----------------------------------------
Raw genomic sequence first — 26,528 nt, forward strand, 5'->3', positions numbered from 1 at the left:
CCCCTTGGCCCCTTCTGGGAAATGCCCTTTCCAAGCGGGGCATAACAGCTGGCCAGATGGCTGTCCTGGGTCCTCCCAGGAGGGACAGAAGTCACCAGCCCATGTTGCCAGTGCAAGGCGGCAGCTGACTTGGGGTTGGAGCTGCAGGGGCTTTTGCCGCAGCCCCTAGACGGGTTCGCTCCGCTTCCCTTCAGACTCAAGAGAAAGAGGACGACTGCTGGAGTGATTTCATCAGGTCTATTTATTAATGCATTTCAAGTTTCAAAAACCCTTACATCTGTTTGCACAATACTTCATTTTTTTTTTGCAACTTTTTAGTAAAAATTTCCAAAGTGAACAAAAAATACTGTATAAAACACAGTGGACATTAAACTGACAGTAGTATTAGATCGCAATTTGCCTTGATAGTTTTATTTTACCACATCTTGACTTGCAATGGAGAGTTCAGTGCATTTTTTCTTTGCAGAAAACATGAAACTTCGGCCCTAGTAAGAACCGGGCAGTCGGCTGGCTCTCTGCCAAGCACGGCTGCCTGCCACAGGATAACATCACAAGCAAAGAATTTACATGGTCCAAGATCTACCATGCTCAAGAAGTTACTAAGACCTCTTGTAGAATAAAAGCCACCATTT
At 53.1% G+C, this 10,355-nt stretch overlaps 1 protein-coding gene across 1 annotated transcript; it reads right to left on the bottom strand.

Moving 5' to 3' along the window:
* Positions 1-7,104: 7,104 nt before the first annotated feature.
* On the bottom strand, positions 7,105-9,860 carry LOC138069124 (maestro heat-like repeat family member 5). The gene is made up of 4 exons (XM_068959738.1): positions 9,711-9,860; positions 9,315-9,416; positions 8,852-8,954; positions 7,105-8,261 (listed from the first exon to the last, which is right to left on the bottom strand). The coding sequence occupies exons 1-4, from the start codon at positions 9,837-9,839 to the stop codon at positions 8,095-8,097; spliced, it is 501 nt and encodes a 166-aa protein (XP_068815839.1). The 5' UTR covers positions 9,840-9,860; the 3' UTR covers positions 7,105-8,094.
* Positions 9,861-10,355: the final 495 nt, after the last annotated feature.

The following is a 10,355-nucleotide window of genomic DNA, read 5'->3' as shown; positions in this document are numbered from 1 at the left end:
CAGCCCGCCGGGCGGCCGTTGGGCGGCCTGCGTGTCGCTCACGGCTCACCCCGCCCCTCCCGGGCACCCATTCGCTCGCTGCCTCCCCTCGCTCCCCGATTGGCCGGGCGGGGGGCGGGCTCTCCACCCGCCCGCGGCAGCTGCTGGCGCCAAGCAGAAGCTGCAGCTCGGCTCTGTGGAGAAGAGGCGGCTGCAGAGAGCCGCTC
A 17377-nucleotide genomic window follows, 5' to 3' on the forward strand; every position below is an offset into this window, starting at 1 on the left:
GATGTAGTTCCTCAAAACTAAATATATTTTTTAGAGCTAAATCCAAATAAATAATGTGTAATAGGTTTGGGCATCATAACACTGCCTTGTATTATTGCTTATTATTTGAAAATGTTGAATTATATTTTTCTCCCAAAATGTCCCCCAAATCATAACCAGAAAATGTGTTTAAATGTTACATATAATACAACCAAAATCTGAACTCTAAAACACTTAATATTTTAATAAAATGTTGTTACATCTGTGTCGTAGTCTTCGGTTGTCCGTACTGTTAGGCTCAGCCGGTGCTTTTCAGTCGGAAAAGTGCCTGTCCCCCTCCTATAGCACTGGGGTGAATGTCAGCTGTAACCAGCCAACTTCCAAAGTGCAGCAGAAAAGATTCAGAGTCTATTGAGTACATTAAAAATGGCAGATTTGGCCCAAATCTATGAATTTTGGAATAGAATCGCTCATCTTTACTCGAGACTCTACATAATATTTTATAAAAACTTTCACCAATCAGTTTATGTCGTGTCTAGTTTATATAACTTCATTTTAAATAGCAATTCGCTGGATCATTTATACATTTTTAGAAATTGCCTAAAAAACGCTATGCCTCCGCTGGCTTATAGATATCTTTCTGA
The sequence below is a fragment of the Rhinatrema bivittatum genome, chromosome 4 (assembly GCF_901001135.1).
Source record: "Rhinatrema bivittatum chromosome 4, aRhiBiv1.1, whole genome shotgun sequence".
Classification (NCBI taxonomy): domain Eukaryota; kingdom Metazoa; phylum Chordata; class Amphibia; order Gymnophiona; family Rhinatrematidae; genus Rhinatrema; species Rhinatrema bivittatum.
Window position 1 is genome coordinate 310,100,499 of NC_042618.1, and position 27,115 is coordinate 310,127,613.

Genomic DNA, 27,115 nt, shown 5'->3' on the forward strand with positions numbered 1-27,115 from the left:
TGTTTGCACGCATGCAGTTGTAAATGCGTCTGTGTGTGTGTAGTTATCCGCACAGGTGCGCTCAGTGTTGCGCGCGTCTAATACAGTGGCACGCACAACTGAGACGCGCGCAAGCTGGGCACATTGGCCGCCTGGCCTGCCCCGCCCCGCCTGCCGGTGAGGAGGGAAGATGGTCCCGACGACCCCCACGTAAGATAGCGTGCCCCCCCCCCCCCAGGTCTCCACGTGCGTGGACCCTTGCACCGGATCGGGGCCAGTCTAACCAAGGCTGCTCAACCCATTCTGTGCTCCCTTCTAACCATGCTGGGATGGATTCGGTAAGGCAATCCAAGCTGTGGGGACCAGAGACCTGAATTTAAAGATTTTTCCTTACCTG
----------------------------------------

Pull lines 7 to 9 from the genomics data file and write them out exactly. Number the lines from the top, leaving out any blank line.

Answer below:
* Positions 9,861-10,355: the final 495 nt, after the last annotated feature.

The following is a 10,355-nucleotide window of genomic DNA, read 5'->3' as shown; positions in this document are numbered from 1 at the left end:
CAGCCCGCCGGGCGGCCGTTGGGCGGCCTGCGTGTCGCTCACGGCTCACCCCGCCCCTCCCGGGCACCCATTCGCTCGCTGCCTCCCCTCGCTCCCCGATTGGCCGGGCGGGGGGCGGGCTCTCCACCCGCCCGCGGCAGCTGCTGGCGCCAAGCAGAAGCTGCAGCTCGGCTCTGTGGAGAAGAGGCGGCTGCAGAGAGCCGCTC